Steward. Madam, the care I have had to even your content I wish might be found in the calendar of my past endeavours: for then we wound our modesty, and make foul the clearness of our deservings, when of ourselves we publish them.

Count. What does this knave here? Get you gone, sirrah! The complaints I have heard of you I do not all believe: 'tis my slowness that I do not; for I know you lack not folly to commit them, and have ability enough to make such knaveries yours.

Clown. 'Tis not unknown to you, Madam, I am a poor fellow.

Count. Well, sir.

Clo. No, Madam, 'tis not so well that I am poor; though many of the rich are damn'd: but, if I may have your ladyship's good-will to go to the world, Isbel your woman and I will do as we may.

Count. Wilt thou needs be a beggar?

Clo. I do beg your good-will in this case.

Count. In what case?

Clo. In Isbel's case and mine own. Service is no heritage: and I think I shall never have the blessing of God till I have issue o' my body; for, they say, barns are blessings.

Count. Tell me thy reason why thou wilt marry.

Clo. My poor body, Madam, requires it: I am driven on by the flesh; and he must needs go that the Devil drives.

Count. Is this all your worship's reason?

Clo. Faith, Madam, I have other holy reasons, such as they are.

Count. May the world know them?

Clo. I have been, Madam, a wicked creature, as you and all flesh and blood are; and, indeed, I do marry that I may repent.

Count. Thy marriage, sooner than thy wickedness.

Clo. I am out o' friends, Madam; and I hope to have friends for my wife's sake.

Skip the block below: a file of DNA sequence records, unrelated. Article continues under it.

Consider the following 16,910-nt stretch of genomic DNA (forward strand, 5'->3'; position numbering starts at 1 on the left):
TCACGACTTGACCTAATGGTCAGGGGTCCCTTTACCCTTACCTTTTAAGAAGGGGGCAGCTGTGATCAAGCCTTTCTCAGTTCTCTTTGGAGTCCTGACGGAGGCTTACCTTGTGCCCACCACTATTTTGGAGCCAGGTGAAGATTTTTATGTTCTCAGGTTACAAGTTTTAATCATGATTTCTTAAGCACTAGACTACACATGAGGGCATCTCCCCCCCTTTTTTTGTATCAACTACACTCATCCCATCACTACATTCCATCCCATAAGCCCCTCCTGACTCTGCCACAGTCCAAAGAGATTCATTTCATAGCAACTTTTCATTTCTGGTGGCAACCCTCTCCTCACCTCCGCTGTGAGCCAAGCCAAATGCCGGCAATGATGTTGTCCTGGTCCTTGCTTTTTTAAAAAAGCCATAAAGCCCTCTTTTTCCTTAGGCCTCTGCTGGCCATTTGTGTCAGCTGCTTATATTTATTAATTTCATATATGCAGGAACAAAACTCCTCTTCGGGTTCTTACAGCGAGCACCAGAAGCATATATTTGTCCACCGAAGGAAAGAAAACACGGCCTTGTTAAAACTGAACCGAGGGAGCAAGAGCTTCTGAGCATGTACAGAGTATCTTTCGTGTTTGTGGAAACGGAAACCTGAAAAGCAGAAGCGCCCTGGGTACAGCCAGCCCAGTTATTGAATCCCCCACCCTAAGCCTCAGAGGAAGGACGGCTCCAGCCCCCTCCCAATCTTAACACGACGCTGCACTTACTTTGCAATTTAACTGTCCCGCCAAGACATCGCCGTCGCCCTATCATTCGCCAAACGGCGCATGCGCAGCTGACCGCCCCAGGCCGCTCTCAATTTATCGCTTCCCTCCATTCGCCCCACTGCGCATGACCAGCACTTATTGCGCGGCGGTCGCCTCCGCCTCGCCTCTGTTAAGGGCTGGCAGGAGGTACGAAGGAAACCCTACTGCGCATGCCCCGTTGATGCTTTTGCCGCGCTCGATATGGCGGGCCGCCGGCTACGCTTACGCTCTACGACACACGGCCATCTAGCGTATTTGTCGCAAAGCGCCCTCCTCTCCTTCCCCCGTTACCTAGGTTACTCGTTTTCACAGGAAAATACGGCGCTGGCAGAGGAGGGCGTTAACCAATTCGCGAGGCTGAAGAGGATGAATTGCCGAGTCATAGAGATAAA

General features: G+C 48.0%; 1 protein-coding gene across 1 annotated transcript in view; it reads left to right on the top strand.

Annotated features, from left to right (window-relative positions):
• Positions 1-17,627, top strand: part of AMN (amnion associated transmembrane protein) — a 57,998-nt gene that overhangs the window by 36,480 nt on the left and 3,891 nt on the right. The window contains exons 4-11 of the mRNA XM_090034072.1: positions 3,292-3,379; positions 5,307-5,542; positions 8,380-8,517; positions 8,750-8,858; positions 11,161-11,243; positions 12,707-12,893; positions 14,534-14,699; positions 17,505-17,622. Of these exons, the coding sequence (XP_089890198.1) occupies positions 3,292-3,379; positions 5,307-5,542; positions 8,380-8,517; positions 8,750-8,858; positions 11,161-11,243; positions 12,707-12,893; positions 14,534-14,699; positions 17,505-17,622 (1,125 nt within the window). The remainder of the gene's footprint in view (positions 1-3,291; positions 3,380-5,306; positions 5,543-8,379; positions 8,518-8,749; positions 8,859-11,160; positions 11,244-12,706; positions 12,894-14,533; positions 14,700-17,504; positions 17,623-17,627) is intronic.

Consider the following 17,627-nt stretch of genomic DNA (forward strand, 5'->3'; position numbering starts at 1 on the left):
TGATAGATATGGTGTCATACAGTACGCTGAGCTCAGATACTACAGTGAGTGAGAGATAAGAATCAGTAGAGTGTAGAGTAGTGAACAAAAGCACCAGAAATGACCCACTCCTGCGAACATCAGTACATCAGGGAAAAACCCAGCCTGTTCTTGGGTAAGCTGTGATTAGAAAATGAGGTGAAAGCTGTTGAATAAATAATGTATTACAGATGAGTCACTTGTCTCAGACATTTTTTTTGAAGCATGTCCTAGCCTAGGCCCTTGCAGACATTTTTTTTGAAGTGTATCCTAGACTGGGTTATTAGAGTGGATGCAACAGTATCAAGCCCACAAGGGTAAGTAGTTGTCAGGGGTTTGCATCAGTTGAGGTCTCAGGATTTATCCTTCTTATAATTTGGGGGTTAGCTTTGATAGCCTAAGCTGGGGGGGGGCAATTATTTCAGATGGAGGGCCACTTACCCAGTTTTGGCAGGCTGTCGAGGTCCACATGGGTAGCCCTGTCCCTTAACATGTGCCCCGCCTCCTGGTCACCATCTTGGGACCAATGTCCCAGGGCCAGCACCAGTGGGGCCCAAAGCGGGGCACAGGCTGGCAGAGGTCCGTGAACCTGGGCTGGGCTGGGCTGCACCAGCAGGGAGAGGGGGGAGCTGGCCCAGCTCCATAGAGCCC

Count. Such friends are thine enemies, knave.

Clo. You're shallow, Madam; e'en great friends; for the knaves come to do that for me which I am a-weary of. He that ears my land spares my team, and gives me leave to inn the crop. If I be his cuckold, he's my drudge. He that comforts my wife is the cherisher of my flesh and blood; he that cherishes my flesh and blood loves my flesh and blood; he that loves my flesh and blood is my friend; ergo, he that kisses my wife is my friend. If men could be contented to be what they are, there were no fear in marriage: for young Charbon the Puritan, and old Poysam the Papist, howsome'er their hearts are sev er'd in religion, their heads are both one, — they may joll horns together like any deer i' th' herd.

Count. Wilt thou ever be a foul-mouth'd and calumnious knave?

Clo. A prophet I, Madam; and I speak the truth the next way:

For I the ballad will repeat.

Which men full true shall find; Your marriage comes by destiny, Your cuckoo sings by kind. Count. Get you gone, sir; I'll talk with you more anon.

Stew. May it please you, Madam, that he bid Helen come to you: of her I am to speak.

Count. Sirrah, tell my gentlewoman I would speak with her; Helen I mean.

Clo. [Singing.] Was this fair face, quoth she, the cause

Why the Grecians sacked Troy 1
Fond done, done fond, [good sooth it was,~]

Was this King Priam's joy.
With that she sighed as she stood,
With that she sighed as she stood,

And gave this sentence then:
Among nine bad if one be good,
Among nine bad if one be good,

There's yet one good in ten.

Count. What, one good in ten? you corrupt the song, sirrah.

Clo. One good woman in ten, Madam, which is purifying o' th' song: 'Would God would serve the B2